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Cold weather leads to record natural gas storage withdrawals

Hydrocarbon Engineering,

Record breaking cold weather has led to high natural storage withdrawals in the US.

The Energy Information Administration (EIA) has reported that, in the week ending 10th January 2014, there was net withdrawal of 287 billion ft3 from underground natural gas storage facilities. This is the largest withdrawal for the 20 years for which data exists.

Bentek Energy estimated that stock draws hit 57.1 billion ft3 on 6th January, and then 67.9 billion ft3 the following day. The next highest draw was 52.9 billion ft3 in February 2011.

High rates of withdrawal were expected to meet surging demand, estimated by Bloomberg to be between 278 and 321 billion ft3.

Meanwhile, cold weather has also negatively impacted natural gas production. According to Bentek Energy, freeze-offs occurred in parts of the Marcellus Shale and in the Fayetteville Shale in Arkansas. Dry natural gas production dropped to 61.9 billion ft3 on 8th January, the lowest level since September 2012.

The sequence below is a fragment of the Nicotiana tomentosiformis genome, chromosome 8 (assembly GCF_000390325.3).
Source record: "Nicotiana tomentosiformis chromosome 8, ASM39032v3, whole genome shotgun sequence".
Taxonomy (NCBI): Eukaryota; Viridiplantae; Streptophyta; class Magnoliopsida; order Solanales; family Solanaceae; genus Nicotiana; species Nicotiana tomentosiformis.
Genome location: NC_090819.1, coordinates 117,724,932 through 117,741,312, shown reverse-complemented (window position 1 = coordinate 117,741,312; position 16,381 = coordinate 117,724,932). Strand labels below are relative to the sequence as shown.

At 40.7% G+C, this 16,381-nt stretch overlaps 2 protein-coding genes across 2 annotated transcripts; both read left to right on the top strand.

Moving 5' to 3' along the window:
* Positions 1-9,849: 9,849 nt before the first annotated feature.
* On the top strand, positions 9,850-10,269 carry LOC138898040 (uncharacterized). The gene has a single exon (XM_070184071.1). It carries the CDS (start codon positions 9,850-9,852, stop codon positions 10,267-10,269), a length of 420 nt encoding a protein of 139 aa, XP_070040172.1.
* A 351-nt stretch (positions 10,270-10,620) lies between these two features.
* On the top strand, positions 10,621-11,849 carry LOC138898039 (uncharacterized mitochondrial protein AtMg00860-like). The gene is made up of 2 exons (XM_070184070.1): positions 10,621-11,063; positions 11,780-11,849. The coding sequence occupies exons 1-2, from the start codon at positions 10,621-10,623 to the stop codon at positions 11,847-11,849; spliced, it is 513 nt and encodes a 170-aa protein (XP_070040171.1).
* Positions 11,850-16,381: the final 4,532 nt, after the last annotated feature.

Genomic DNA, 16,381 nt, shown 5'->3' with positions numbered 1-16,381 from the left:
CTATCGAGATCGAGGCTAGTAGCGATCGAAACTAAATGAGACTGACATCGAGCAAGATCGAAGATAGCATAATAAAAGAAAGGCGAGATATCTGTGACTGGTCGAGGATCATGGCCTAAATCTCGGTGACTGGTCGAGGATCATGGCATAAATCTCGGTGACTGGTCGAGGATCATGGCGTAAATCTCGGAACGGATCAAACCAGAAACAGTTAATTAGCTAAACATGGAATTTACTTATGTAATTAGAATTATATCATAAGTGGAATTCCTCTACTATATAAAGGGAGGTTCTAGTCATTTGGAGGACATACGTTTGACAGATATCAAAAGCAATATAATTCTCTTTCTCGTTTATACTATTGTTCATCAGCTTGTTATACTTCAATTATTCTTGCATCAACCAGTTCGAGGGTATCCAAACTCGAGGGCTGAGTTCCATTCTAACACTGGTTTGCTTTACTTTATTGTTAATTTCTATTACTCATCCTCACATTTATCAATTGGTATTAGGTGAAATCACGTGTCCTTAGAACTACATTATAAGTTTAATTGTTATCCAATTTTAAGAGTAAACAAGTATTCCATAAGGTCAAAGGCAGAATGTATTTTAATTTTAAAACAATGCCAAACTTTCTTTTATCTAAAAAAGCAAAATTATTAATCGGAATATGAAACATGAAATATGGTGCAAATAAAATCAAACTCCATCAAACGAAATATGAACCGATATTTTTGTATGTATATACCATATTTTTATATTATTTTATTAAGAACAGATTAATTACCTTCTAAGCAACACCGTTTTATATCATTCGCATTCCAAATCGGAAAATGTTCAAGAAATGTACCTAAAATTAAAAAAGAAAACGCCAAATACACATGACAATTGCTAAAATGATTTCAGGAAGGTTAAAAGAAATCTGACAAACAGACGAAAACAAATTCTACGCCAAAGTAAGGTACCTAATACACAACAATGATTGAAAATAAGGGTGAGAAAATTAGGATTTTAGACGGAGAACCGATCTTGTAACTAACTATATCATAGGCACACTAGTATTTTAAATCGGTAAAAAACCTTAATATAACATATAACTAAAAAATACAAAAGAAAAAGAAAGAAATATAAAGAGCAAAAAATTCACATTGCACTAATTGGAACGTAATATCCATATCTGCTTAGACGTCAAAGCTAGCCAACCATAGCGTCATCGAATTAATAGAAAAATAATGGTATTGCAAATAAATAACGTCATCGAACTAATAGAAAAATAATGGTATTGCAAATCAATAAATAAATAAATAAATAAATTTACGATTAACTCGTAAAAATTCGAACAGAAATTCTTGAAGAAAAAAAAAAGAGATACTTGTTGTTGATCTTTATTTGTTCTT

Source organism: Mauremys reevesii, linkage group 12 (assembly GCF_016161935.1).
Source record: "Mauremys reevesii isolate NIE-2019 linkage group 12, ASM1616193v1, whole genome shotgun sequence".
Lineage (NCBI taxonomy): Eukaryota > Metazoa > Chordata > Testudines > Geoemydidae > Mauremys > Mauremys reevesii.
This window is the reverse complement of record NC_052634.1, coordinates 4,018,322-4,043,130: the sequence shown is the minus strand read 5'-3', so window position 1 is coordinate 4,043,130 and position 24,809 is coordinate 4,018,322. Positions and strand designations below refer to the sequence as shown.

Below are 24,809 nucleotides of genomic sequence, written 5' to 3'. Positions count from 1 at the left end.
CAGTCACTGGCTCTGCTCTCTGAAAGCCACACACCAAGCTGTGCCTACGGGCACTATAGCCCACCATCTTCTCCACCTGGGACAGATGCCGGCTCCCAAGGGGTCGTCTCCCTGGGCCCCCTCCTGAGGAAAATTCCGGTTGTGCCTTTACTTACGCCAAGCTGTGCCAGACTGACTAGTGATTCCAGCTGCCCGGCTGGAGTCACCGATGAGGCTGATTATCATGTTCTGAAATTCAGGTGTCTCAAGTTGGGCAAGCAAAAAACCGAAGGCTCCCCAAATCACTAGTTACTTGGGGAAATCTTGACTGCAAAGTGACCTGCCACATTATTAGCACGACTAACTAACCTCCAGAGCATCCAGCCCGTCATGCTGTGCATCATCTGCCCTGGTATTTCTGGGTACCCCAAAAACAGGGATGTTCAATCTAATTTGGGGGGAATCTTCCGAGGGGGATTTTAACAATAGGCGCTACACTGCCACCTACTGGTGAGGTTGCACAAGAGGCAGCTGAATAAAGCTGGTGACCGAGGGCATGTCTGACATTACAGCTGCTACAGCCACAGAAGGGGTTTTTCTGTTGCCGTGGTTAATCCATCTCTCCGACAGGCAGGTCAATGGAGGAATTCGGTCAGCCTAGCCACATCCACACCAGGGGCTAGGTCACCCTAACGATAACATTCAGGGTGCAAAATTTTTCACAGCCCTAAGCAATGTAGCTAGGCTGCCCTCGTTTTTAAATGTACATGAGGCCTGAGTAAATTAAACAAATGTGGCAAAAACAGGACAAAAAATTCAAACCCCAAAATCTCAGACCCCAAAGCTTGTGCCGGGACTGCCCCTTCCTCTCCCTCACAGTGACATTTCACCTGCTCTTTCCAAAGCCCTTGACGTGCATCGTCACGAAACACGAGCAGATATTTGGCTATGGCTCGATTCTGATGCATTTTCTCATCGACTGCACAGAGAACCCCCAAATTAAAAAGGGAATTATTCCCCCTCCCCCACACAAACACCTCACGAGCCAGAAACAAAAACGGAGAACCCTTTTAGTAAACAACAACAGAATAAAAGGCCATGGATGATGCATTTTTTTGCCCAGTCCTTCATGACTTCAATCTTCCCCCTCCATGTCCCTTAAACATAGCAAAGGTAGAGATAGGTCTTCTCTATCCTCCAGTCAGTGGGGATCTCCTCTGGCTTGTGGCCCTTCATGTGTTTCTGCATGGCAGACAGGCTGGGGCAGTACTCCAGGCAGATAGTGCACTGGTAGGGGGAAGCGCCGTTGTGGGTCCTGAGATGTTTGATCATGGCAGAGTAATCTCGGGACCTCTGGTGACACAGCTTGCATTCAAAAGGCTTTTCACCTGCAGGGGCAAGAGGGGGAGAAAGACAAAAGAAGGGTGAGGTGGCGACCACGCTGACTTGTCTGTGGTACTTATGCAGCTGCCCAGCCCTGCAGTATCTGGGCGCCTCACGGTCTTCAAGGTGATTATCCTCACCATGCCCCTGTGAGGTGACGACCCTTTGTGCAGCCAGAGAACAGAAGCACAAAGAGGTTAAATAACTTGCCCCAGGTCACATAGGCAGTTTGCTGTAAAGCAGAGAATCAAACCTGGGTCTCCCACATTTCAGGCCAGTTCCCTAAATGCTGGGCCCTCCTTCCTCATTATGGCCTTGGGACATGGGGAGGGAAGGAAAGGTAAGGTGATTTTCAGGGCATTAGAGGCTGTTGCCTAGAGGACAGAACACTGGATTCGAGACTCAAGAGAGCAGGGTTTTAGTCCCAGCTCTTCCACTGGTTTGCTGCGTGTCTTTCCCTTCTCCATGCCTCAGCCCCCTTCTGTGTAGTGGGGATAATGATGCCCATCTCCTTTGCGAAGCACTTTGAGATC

As a result, natural gas prices in the Northeast jumped to between US$ 30 and US$ 40 higher than the benchmark Henry Hub price. On the Transcontinental Pipeline’s Zone 5 line prices reached US$ 72.43/million Btu. Prices in New York and New England reached US$ 56.59/million Btu and US$ 34.14/million Btu, respectively.

Adapted from a press release by Emma McAleavey.

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